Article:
4 years ago

Mapping the mechanical gradient of human dentin-enamel-junction at different intratooth locations

Mapping the mechanical gradient of human dentin-enamel-junction at different intratooth locations
The local structures and mechanical properties within tooth dentin-enamel-junction (DEJ) regions have been focused for numerous studies. The reported results, however, remain inconsistent particularly on the functional width and gradient architecture of the DEJ. The current study aims at systematically determining the mechanical gradient of the DEJ at different intratooth locations such that a clearer understanding on the tooth properties and the potential correlations with the tooth function could be obtained. Methods We re-examined how mechanical properties such as elastic modulus and hardness transitioned from those of dentin to those of enamel using combined static and dynamic nanoindentation mapping techniques. A new mapping method and associated image processing procedures were developed to improve the measurement accuracy and resolution. Results A thin, sigmoidally-transitioned interphase layer of the DEJ was identified with an accurate functional width of 2–3μm. The DEJ width and gradient architecture were found intratooth location-dependent, with the DEJ at the occlusal sites being wider and transitioning smoother than that at the cervical sites. Such different widths and architectures of the interphase layer at sites subjected to different types and magnitudes of loadings during mastication could promote more efficient stress transferring between enamel and dentin without compromising the overall stiffness of the tooth. Significance The presented study not only adds our understanding in the local mechanical properties within tooth DEJ regions, it could also further advance the development of DEJ-mimetic, functional gradient interphase for strong and ultra-durable jointing between dissimilar materials.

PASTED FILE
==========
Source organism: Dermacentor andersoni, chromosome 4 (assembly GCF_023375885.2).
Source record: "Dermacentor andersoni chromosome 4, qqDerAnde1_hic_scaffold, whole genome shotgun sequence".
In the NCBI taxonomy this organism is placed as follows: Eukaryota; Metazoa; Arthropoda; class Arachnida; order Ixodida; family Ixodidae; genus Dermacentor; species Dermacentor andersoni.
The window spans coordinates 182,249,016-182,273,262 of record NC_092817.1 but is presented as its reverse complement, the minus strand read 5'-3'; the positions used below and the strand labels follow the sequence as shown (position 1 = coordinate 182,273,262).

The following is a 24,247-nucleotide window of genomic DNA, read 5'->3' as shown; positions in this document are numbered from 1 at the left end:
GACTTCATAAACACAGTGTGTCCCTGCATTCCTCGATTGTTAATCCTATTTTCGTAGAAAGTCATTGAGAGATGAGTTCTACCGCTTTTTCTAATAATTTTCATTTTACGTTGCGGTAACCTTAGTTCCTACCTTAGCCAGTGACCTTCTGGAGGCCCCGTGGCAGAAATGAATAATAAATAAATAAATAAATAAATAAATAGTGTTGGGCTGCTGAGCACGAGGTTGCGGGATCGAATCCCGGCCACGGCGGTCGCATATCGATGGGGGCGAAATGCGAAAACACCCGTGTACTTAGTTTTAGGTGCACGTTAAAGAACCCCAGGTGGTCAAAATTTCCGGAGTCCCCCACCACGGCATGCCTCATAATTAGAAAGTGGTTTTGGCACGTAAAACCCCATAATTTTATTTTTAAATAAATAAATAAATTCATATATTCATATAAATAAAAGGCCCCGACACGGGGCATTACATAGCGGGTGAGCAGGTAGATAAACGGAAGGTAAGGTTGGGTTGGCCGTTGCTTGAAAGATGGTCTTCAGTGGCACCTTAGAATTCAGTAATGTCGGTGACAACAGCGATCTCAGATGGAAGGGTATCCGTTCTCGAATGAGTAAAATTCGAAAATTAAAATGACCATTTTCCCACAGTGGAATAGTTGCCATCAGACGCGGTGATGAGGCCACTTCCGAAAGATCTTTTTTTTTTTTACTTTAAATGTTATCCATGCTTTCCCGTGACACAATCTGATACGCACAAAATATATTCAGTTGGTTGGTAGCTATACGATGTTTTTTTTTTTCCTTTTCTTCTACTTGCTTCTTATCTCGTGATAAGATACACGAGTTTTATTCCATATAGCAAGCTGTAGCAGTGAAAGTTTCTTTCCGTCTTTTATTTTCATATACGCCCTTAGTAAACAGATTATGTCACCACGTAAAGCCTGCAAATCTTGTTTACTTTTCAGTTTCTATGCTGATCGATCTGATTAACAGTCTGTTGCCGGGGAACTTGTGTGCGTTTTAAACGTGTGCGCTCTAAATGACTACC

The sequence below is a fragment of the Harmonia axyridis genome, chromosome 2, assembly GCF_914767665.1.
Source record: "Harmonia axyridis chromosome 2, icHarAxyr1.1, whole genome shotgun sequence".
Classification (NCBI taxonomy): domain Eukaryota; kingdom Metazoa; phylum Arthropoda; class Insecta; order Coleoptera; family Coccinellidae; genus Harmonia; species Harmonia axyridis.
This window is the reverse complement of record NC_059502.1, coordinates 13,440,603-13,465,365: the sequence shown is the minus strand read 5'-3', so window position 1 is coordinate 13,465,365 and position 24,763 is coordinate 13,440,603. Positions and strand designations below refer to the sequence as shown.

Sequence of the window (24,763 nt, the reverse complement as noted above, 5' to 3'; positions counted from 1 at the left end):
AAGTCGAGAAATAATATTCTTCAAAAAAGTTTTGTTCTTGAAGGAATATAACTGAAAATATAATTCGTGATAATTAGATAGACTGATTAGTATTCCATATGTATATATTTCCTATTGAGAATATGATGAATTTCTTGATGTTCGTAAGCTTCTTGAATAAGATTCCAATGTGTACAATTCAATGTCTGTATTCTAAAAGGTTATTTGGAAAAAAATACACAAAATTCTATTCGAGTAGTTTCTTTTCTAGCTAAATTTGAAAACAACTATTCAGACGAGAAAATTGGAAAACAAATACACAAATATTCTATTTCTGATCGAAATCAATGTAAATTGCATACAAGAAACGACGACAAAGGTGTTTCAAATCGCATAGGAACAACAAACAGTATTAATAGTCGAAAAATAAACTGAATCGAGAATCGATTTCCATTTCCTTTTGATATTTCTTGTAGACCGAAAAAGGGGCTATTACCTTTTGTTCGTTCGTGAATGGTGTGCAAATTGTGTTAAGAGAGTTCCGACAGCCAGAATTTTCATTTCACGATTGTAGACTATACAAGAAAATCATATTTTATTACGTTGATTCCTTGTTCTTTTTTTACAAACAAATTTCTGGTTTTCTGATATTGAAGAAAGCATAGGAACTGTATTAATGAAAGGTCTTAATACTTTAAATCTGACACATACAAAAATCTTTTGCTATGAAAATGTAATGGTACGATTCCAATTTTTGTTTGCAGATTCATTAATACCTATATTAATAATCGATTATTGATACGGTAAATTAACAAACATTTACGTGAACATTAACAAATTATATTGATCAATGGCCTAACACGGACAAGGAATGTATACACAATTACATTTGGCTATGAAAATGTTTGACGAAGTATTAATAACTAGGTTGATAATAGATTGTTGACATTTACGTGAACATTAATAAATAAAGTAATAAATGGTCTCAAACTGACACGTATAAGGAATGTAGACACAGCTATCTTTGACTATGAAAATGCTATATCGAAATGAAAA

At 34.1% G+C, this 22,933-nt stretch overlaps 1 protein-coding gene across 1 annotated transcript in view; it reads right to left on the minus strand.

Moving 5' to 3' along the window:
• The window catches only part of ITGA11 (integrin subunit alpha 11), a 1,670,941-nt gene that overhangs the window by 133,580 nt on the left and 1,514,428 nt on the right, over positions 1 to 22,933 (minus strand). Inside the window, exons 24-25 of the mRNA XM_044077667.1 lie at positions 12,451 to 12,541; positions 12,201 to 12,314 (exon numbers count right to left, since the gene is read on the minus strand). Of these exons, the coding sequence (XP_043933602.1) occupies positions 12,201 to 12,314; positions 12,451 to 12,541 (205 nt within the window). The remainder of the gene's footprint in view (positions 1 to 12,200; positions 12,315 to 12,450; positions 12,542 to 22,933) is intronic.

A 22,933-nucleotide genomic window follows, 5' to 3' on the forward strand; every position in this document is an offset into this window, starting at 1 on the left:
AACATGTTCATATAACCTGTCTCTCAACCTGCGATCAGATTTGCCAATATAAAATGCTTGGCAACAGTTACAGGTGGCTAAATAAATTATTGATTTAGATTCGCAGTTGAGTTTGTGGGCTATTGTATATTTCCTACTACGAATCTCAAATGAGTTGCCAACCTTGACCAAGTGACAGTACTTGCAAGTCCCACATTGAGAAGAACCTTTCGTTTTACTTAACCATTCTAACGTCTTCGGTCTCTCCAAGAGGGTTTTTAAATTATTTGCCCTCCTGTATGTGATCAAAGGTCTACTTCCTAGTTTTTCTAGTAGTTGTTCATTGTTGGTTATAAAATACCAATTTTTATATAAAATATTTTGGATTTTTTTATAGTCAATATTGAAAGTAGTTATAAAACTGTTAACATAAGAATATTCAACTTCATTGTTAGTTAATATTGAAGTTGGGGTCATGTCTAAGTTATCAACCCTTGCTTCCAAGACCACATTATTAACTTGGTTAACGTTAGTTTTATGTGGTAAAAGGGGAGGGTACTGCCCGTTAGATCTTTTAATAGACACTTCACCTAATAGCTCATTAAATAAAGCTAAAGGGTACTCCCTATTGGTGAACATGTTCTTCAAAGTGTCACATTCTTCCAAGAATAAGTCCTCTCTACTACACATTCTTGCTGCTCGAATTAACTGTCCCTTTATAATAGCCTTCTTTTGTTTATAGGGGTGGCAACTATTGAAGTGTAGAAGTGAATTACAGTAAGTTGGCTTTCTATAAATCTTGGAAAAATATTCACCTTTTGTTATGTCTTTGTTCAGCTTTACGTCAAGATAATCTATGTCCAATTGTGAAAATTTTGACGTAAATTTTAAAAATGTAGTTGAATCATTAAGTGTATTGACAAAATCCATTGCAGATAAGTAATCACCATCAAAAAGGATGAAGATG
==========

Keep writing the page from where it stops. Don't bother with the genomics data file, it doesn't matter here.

Publisher URL: www.sciencedirect.com/science

DOI: S0109564117305584

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